|From:||Alvaro Herrera <alvherre(at)2ndquadrant(dot)com>|
|To:||Jeff Janes <jeff(dot)janes(at)gmail(dot)com>|
|Cc:||pgsql-hackers <pgsql-hackers(at)postgresql(dot)org>, Marko Kreen <markokr(at)gmail(dot)com>|
|Subject:||Re: pgcrypto: add s2k-count|
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Jeff Janes wrote:
> pgcrypto supports s2k-mode for key-stretching during symmetric
> encryption, and even defaults to s2k-mode=3, which means configurable
> iterations. But it doesn't support s2k-count to actually set those
> iterations to be anything other than the default. If you are
> interested in key-stretching, the default is not going to cut it.
Talking about deep rabbit holes ...
I gave this a look. I adjusted it here and there for project style and
general cleanliness (something that could be applied to pgcrypto much
more generally) and eventually arrived at trying to figure out how is
the s2k count actually used by the underlying algorithm. I arrived at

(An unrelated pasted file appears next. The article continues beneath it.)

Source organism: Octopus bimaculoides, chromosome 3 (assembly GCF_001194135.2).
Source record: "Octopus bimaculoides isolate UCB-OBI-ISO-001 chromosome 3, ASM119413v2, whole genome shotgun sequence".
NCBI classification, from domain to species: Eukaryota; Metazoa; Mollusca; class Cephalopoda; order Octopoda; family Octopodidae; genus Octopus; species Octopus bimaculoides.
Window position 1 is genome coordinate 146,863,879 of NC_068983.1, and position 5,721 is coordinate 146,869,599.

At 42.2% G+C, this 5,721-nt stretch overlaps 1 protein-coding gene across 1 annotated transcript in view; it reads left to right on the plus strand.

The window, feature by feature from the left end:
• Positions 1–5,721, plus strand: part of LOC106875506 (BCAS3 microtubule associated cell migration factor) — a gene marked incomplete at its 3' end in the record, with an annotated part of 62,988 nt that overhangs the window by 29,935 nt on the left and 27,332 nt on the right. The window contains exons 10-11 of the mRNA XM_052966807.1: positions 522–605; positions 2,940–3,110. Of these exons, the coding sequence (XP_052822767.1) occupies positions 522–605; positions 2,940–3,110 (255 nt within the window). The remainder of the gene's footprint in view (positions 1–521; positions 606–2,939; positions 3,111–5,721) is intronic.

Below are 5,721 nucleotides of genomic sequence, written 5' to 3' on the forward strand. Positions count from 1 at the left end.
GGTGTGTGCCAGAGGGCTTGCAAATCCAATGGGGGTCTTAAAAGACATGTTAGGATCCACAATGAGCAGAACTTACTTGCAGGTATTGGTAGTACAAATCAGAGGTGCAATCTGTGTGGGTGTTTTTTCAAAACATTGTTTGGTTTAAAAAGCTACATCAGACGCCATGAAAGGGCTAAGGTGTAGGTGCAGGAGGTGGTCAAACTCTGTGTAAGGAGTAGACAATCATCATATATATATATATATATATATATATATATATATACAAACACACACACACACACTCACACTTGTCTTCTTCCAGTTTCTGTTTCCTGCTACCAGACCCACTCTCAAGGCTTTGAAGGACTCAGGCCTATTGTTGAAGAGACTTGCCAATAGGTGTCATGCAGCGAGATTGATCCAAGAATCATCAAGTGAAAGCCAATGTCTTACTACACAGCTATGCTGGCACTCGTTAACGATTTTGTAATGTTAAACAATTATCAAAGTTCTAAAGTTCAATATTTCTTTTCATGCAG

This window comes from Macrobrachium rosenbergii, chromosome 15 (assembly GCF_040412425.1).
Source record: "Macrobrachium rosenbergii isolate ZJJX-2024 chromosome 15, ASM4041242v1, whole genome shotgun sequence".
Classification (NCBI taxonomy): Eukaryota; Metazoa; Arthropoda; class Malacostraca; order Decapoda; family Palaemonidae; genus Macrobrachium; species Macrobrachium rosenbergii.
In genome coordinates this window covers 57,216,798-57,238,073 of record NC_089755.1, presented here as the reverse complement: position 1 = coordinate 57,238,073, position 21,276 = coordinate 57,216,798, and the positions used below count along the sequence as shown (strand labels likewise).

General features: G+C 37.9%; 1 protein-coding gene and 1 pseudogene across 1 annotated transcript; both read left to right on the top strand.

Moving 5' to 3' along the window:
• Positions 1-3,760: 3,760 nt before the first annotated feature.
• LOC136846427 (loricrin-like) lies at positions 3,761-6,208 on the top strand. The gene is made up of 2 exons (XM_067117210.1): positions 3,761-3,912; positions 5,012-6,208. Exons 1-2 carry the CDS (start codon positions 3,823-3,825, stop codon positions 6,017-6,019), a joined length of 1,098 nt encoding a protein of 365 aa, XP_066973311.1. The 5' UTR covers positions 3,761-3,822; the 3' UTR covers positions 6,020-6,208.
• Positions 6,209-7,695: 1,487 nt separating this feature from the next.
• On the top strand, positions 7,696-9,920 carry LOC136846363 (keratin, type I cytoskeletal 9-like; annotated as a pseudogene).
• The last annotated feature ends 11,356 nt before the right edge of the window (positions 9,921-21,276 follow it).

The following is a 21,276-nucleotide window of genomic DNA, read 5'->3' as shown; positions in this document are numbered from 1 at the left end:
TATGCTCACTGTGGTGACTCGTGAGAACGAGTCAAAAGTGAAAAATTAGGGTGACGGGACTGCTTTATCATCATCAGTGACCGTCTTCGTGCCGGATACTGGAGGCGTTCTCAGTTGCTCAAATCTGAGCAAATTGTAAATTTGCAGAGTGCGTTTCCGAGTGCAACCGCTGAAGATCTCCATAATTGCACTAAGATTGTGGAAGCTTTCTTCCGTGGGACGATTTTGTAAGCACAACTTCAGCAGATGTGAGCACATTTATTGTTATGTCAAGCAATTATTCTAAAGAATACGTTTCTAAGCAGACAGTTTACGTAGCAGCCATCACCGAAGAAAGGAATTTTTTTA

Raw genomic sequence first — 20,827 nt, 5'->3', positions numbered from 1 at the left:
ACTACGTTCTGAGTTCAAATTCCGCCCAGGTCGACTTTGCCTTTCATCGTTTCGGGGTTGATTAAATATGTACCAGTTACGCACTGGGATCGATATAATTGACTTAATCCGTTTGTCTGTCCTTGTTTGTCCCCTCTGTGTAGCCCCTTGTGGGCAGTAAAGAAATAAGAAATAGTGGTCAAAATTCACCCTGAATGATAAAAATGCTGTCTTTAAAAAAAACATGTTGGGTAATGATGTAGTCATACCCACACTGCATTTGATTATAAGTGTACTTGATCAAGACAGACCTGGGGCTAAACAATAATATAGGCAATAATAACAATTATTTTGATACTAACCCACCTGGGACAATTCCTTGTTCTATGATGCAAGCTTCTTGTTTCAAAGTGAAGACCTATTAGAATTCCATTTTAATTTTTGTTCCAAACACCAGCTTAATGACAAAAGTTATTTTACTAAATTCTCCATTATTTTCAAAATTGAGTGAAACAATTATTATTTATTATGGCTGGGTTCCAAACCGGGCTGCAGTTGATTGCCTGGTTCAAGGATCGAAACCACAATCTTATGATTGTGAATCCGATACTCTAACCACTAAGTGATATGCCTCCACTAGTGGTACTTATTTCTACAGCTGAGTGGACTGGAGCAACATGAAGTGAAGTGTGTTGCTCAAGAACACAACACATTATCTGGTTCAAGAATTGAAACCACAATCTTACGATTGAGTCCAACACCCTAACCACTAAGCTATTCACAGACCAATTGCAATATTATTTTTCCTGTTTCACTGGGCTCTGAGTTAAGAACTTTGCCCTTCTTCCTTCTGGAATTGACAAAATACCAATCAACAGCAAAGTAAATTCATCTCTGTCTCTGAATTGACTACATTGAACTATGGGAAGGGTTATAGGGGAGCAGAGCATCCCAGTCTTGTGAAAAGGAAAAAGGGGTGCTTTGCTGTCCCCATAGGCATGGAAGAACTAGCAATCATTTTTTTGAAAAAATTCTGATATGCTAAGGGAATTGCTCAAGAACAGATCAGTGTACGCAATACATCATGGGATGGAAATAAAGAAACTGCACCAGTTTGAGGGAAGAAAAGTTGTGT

the function calc_s2k_iter_salted which is where it is actually used to
encrypt things. But that function is completely devoid of comments and
not completely trivial. At this point I cannot for the life of me
determine whether that function should use the one-byte format specified
by the relevant RFC (4880) or the decoded, human-understandable number
I would love to be able to read gnupg's code to figure out what it is
that they do, but the structure of their code is even more impenetrable
than pgcrypto's. Perhaps it would be easier to measure the time it
takes to run some s2k operations ...
I CCed Marko here. Hopefully he can chime in on whether this patch is
Anyway, assuming that the iteration count was already being used
correctly, then as far as I'm concerned we're ready to go. The attached
patch is what I would commit.
Álvaro Herrera http://www.2ndQuadrant.com/
PostgreSQL Development, 24x7 Support, Remote DBA, Training & Services
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